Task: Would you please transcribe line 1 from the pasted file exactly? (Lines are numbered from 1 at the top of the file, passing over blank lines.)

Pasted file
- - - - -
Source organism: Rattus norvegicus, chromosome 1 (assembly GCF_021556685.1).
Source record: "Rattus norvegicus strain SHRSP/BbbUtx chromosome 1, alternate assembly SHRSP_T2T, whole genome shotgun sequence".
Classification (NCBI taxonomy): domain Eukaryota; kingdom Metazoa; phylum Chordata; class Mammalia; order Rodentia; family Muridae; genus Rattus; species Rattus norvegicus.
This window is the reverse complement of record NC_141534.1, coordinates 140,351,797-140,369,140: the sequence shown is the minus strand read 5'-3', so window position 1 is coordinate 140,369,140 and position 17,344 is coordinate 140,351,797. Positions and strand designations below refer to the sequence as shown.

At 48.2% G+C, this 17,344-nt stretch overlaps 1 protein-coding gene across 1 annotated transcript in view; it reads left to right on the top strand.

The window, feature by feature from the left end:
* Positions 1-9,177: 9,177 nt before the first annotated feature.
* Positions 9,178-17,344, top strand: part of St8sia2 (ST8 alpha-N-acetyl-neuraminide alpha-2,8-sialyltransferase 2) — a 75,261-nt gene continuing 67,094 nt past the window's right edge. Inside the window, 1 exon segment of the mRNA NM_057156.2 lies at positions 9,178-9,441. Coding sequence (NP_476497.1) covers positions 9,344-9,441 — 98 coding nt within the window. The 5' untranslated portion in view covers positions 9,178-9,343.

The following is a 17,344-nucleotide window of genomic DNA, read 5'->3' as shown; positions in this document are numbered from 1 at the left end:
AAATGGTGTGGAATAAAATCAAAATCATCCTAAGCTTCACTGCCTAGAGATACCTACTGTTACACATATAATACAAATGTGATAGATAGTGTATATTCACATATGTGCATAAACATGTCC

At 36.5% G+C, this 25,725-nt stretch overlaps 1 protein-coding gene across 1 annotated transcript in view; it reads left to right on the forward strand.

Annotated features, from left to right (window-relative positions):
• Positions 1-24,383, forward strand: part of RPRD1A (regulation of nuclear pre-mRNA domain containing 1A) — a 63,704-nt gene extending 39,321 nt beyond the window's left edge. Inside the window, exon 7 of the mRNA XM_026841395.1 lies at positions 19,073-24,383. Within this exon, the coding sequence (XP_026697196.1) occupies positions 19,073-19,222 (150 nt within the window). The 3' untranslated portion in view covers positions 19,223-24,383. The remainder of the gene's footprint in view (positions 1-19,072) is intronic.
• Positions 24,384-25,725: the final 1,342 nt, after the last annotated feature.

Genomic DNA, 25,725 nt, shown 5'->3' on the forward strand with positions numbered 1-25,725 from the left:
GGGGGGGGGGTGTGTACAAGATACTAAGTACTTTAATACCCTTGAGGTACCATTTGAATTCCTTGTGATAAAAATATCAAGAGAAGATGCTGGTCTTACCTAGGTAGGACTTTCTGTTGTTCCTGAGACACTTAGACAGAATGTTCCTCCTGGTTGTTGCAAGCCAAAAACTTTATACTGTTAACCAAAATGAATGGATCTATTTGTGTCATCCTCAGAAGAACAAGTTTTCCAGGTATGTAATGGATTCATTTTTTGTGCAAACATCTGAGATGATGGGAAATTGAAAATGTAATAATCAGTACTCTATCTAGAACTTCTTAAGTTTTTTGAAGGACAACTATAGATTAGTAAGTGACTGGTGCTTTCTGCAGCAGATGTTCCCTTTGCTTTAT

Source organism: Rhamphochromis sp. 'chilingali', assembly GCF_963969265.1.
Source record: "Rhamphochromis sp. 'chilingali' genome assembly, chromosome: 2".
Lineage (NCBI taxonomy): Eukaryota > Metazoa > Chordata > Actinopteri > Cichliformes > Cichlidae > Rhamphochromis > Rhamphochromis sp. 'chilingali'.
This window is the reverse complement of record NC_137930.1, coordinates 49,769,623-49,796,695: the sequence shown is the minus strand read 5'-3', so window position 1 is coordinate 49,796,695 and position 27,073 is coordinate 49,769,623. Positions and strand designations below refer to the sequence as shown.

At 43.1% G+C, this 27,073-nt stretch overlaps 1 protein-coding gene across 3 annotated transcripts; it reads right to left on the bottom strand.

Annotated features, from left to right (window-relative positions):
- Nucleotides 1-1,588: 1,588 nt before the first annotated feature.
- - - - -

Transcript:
Source organism: Rattus norvegicus, chromosome 1 (assembly GCF_021556685.1).